Our Fathers’ Lies

This book is the third in Andrew Taylor’s mystery/ thriller series about the cunning and amoral William Dougal. The first, Caroline Minuscule (which I loved), hinged on some minor points of medieval handwriting; the second, Waiting For the End of the World, on the antics of apocalyptic cults. This book, like the others, looks at first like a fairly standard whodunit, and then the wheels come off and it turns into something else altogether.

At first, I was afraid that this book wasn’t going to feature William at all. It begins with an odd episode about a young boy, Harry, whose aunt is very ill, and then abruptly switches to giving us the narrative from the point of view of Celia, whose father Richard has recently committed suicide. But Celia’s godfather is Major Dougal — William’s father — and when Celia finally manages to convince William and the Major that her father was highly unlikely to have killed himself, their investigations become quite deep and dark, and put all three of them in danger from unexpected sources.

I thoroughly enjoyed this novel. William Dougal has slowly evolved (actually, I’m not quite sure “evolved” is the right word) from a hapless, amoral coward, sloping off whenever danger rears its head, into someone who is quite competent at keeping secrets and dealing with unpleasantness. (True, he frequently handles it by telling lies and moving in the opposite direction, but still.) William has become someone you’d kind of want with you in a tight spot, rather than someone you’d want to avoid at all costs. Aren’t we proud?

And he’s still got a tiny, flickering flame of conscience, much as he would like to extinguish it. There’s a lovely scene in which he and Celia are bickering in the car, while outside the car a schoolboy is being bullied and his trousers taken away and thrown onto a roof. William refuses to help, on the grounds that the child would only catch it worse later if he did. But a few minutes later,

He stopped, and in a quite different tone, added: “Oh, shit. I won’t be a moment.”

He got out of the car and walked along to the diminutive front garden overlooked by the bay window. As Celia watched, he conferred briefly with the boy, hoisted himself up on the low window sill and yanked the trousers from the roof. The boy hastily put them on. William acted on an apologetic mime, which, Celia eventually realized, must be for the benefit of an unseen but understandably agitated householder…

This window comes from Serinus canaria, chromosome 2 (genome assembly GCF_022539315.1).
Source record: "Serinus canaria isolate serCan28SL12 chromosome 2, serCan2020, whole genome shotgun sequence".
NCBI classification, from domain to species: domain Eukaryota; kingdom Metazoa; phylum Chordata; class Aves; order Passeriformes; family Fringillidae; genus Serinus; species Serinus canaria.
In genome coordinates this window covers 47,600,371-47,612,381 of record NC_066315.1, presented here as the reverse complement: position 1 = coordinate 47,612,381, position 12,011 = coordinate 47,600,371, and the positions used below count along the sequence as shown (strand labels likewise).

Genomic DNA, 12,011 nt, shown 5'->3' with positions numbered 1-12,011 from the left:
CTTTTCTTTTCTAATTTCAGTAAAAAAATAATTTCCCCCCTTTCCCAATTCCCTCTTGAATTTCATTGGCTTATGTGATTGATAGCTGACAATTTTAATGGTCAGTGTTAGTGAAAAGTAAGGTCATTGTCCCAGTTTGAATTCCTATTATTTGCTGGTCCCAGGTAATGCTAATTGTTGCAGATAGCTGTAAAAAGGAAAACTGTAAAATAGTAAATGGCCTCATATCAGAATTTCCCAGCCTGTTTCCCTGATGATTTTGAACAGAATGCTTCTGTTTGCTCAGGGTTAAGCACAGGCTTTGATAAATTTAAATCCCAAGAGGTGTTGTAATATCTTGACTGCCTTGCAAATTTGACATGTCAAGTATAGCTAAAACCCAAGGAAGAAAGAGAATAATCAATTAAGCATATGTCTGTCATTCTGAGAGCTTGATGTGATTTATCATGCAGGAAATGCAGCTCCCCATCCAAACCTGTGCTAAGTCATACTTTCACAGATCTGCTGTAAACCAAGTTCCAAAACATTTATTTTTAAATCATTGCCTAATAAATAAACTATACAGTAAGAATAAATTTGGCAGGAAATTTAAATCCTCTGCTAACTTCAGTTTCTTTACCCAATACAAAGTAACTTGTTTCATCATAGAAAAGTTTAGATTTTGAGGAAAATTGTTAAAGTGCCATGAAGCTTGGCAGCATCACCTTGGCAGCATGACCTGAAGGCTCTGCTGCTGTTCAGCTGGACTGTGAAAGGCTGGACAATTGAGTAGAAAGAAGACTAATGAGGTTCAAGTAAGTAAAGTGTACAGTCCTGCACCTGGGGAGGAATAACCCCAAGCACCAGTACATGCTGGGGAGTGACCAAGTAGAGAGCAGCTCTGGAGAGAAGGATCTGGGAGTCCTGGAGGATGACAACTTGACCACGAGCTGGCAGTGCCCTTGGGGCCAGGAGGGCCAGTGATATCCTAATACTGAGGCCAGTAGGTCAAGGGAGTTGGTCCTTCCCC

“Priggish little beast,” William said without animosity as he got back into the car. “Did you see? I tried to bring a little sunshine into his life by offering him a quid. He spurned it. Said he’d been warned about strangers like me.”

Strangers like William are exactly what I’d like more of, thank you and please. The other characters are terrific, too: the tart Celia, the bluff Major, the steel-hearted dragon from the Ministry of Defense. This was another wonderful entry in this series, and I’m looking forward to reading more.

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8 Responses to Our Fathers’ Lies

  1. Harriet says:

    I love Andrew Taylor and adored Caroline Miniscule, but was a bit disappointed in Waiting for the End of the World, so have not gone on to read this one. Now I long to! So many thanks.

    • Jenny says:

      I didn’t think Waiting for the End of the World was as good as Caroline Minuscule, but I liked it enough that I wanted to go on with the series. Glad I did, and glad I convinced you, too!

  2. I’m still so grateful that your review of Caroline Minuscule got me hooked on this series!

  3. Lisa says:

    Sadly our libraries don’t have his books – but thanks for reminding me, I need to try inter-library loan.

  4. Deb says:

    I strongly recommend Taylor’s Bleeding Heart Square. It’s not part if any of his series of books, but it’s full of the atmosphere is mid-century London, and includes an interesting mystery also.

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